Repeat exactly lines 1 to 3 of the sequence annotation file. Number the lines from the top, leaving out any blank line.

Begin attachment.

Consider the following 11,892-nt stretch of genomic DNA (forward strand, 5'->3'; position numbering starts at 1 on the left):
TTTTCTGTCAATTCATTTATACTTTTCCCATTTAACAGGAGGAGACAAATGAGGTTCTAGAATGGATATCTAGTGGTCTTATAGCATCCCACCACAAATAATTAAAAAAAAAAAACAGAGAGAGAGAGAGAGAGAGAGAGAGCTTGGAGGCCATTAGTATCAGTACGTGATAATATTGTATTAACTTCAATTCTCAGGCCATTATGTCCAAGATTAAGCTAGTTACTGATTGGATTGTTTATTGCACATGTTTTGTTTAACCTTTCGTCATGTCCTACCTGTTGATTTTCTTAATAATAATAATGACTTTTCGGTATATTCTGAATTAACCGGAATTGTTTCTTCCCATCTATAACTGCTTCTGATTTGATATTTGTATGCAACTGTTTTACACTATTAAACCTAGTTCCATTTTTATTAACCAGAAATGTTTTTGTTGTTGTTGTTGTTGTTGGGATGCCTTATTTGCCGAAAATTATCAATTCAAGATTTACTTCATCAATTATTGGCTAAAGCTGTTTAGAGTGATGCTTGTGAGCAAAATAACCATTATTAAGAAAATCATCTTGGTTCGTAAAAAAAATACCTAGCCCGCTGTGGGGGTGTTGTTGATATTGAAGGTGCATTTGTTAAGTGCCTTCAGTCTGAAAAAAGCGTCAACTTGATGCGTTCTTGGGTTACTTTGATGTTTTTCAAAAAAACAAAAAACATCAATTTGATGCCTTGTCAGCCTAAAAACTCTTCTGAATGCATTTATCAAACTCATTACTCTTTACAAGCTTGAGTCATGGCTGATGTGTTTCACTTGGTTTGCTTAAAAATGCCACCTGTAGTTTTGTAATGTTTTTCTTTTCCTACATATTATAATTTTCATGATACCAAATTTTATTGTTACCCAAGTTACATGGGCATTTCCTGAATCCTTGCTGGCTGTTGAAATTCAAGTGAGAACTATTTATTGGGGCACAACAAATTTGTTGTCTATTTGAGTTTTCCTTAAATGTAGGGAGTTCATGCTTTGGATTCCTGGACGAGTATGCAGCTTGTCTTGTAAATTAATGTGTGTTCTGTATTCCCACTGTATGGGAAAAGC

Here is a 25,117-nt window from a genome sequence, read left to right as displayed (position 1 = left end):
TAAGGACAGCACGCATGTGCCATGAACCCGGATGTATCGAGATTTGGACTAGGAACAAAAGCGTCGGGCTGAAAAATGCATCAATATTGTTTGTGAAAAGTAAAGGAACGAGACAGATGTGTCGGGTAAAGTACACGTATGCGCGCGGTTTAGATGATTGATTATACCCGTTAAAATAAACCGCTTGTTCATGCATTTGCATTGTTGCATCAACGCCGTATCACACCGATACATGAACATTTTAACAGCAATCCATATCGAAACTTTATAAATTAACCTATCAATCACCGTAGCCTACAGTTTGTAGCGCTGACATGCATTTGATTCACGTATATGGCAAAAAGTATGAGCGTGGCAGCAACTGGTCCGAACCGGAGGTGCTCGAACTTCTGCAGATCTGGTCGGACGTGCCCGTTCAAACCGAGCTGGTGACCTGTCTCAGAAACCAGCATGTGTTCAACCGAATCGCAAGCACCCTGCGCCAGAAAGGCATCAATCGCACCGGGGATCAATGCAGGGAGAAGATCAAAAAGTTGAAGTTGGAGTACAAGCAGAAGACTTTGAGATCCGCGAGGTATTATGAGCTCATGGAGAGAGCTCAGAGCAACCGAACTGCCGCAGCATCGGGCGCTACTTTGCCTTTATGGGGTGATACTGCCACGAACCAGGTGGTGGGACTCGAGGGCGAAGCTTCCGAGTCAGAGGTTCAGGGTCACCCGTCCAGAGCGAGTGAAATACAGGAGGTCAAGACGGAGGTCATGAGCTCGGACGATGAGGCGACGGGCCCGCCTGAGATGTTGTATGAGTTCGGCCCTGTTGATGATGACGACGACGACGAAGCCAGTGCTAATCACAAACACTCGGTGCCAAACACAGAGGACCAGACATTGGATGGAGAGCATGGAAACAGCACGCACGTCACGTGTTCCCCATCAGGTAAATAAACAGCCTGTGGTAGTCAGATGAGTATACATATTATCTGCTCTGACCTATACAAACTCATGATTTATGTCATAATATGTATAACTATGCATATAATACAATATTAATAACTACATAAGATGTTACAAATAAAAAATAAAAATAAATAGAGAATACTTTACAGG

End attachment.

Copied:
Consider the following 11,892-nt stretch of genomic DNA (forward strand, 5'->3'; position numbering starts at 1 on the left):
TTTTCTGTCAATTCATTTATACTTTTCCCATTTAACAGGAGGAGACAAATGAGGTTCTAGAATGGATATCTAGTGGTCTTATAGCATCCCACCACAAATAATTAAAAAAAAAAAACAGAGAGAGAGAGAGAGAGAGAGAGAGCTTGGAGGCCATTAGTATCAGTACGTGATAATATTGTATTAACTTCAATTCTCAGGCCATTATGTCCAAGATTAAGCTAGTTACTGATTGGATTGTTTATTGCACATGTTTTGTTTAACCTTTCGTCATGTCCTACCTGTTGATTTTCTTAATAATAATAATGACTTTTCGGTATATTCTGAATTAACCGGAATTGTTTCTTCCCATCTATAACTGCTTCTGATTTGATATTTGTATGCAACTGTTTTACACTATTAAACCTAGTTCCATTTTTATTAACCAGAAATGTTTTTGTTGTTGTTGTTGTTGTTGGGATGCCTTATTTGCCGAAAATTATCAATTCAAGATTTACTTCATCAATTATTGGCTAAAGCTGTTTAGAGTGATGCTTGTGAGCAAAATAACCATTATTAAGAAAATCATCTTGGTTCGTAAAAAAAATACCTAGCCCGCTGTGGGGGTGTTGTTGATATTGAAGGTGCATTTGTTAAGTGCCTTCAGTCTGAAAAAAGCGTCAACTTGATGCGTTCTTGGGTTACTTTGATGTTTTTCAAAAAAACAAAAAACATCAATTTGATGCCTTGTCAGCCTAAAAACTCTTCTGAATGCATTTATCAAACTCATTACTCTTTACAAGCTTGAGTCATGGCTGATGTGTTTCACTTGGTTTGCTTAAAAATGCCACCTGTAGTTTTGTAATGTTTTTCTTTTCCTACATATTATAATTTTCATGATACCAAATTTTATTGTTACCCAAGTTACATGGGCATTTCCTGAATCCTTGCTGGCTGTTGAAATTCAAGTGAGAACTATTTATTGGGGCACAACAAATTTGTTGTCTATTTGAGTTTTCCTTAAATGTAGGGAGTTCATGCTTTGGATTCCTGGACGAGTATGCAGCTTGTCTTGTAAATTAATGTGTGTTCTGTATTCCCACTGTATGGGAAAAGC

Here is a 25,117-nt window from a genome sequence, read left to right as displayed (position 1 = left end):